Jeff Sessions Enters Alabama Senate Race With Obsequious Trump Praise

Jeff Sessions entered the race for the GOP nomination for Senate in Alabama by heaping obsequious and pathetic praise on a man who had spent two years insulting him publicly and privately

As reported yesterday, former Senator and Attorney General Jeff Sessions entered the race for the Republican Senate nomination in Alabama with a campaign video that expressed obsequious support for a man who spent the better part of two years insulting and belittling him before finally firing him as he had threatened to do in the past:

Jeff Sessions formally announced on Thursday that he was entering the Senate race in Alabama, a decision that will likely put him on a collision course with President Trump, who still harbors resentment toward the former attorney general a year after forcing him from office.

In a statement issued just after 8 p.m., Mr. Sessions took pains to signal that he had remained loyal to the president despite their differences. “When I left President Trump’s cabinet, did I write a tell-all book? No. Did I go on CNN and attack the president. No. Have I said a cross word about President Trump? No,” the statement said. “I was his strongest advocate. I still am. We must make America great again.”

The announcement came after several weeks of public leaks and private maneuvering during which the former attorney general tested the waters about running for what would be his fifth term in the Senate. He gave up his seat in 2017 after Mr. Trump nominated him and the Senate confirmed him.

But their relationship soon soured as Mr. Sessions, an adviser to Mr. Trump’s first presidential campaign, decided to recuse himself from overseeing the Justice Department’s investigation into whether Mr. Trump and his associates worked illegally with Russians to interfere in the 2016 election. Mr. Trump has never forgiven Mr. Sessions, who was the first member of the Senate to endorse his presidential bid.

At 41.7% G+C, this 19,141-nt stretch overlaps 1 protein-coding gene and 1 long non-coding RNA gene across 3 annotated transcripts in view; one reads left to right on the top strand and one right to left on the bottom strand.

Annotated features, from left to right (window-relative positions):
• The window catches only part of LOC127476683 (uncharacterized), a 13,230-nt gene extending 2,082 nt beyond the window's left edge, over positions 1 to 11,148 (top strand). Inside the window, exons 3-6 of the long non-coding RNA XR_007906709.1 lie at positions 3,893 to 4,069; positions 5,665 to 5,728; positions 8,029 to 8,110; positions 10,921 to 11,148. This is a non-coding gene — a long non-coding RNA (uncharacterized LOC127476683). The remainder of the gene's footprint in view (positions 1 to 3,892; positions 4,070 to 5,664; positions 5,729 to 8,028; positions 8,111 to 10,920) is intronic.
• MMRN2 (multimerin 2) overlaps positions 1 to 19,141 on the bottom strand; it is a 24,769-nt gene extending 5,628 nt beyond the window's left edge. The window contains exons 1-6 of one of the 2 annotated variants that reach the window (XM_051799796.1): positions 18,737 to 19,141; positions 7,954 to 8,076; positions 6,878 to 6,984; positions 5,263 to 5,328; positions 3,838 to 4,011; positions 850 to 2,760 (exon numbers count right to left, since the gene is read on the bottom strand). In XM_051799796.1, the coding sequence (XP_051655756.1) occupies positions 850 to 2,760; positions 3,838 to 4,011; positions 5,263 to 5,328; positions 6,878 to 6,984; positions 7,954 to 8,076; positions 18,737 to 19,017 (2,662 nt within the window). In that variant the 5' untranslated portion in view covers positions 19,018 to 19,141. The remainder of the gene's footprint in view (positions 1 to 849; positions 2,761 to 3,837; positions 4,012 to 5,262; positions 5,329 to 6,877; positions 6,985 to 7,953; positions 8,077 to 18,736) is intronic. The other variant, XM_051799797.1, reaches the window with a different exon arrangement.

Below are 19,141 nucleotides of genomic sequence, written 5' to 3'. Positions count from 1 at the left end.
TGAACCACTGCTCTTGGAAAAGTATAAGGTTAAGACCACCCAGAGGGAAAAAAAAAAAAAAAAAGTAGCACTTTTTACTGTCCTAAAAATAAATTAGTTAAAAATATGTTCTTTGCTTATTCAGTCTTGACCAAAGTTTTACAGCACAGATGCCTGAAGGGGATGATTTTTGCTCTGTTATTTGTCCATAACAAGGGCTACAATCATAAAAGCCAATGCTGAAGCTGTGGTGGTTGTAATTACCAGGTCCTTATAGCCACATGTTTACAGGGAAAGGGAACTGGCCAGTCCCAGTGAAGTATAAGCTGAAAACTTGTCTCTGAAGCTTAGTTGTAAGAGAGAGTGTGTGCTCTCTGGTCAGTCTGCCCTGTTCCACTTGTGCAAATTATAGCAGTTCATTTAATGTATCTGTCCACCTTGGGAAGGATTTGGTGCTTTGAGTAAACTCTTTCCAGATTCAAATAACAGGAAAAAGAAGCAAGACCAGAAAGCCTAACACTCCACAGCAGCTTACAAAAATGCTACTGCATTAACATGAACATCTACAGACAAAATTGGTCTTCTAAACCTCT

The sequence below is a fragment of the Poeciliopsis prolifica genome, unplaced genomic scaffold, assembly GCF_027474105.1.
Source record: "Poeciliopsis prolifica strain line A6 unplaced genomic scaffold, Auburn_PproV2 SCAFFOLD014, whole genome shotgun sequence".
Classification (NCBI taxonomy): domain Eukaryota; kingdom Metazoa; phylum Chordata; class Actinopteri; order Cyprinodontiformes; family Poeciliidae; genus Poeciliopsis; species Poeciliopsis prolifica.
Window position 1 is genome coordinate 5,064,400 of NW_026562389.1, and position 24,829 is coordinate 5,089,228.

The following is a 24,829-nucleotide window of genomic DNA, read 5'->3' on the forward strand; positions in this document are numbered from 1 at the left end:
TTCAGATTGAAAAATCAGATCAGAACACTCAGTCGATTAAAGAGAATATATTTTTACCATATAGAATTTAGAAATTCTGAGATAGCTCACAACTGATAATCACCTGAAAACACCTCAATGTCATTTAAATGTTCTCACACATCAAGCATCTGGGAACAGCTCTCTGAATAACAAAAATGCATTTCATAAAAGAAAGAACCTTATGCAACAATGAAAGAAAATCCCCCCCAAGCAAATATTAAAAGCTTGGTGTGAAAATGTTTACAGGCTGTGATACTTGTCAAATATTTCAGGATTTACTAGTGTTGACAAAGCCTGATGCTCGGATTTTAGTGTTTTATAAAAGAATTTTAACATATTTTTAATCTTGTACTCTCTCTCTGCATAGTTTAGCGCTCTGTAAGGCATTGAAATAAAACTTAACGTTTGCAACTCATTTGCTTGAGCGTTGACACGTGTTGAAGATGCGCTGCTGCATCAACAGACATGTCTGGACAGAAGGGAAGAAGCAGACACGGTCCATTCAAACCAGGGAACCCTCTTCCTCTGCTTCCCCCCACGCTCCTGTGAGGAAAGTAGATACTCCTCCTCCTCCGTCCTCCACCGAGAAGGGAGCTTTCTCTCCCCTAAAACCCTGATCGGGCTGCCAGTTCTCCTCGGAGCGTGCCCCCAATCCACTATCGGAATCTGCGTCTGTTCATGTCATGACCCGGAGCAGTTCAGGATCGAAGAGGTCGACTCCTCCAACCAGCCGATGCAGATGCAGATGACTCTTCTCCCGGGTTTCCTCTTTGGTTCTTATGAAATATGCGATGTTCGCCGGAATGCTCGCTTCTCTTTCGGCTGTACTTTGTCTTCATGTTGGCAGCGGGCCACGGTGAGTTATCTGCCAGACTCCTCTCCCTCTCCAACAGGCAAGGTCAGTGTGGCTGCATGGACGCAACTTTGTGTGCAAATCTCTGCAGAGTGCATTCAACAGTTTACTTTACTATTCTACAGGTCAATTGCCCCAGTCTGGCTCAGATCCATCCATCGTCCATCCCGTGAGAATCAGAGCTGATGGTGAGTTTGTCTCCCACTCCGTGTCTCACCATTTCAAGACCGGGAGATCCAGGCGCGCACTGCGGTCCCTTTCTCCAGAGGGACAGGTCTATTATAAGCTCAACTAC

In his first televised interview since leaving office, Mr. Sessions told Fox News’ Tucker Carlson on Thursday that he had no regrets about the recusal. “I did the thing I had to do under the rules of the Department of Justice,” he said, acknowledging, “I know how painful this was for the president.” He added that he has not yet spoken with Mr. Trump about his Senate campaign but hopes to.

Because Mr. Trump has an almost imperial hold on the Republican Party, Mr. Trump’s dislike could make for a rough road ahead for Mr. Sessions. Republicans who find themselves in Mr. Trump’s political cross hairs rarely fare well with their party’s voters. And the president has sent word to the former attorney general through allies that he would publicly attack him if he went ahead with the campaign.

But Mr. Sessions, 72, has been an admired figure in Alabama Republican politics for four decades and, by many accounts, remains popular there despite the withering scorn Mr. Trump has leveled at him. Among other insults, Mr. Trump has accused Mr. Sessions of betrayal and of being a “total joke” of a leader at the Justice Department. More recently, the president has referred to him as a “jerk” in private conversations.

On the issues, at least, there are few Republicans who are as committed to Mr. Trump’s approach. Mr. Sessions was often a lone voice in the Senate arguing to restrict immigration and rescind global free trade agreements. His opposition to immigration reform, in fact, came years before Mr. Trump’s conversion on the issue.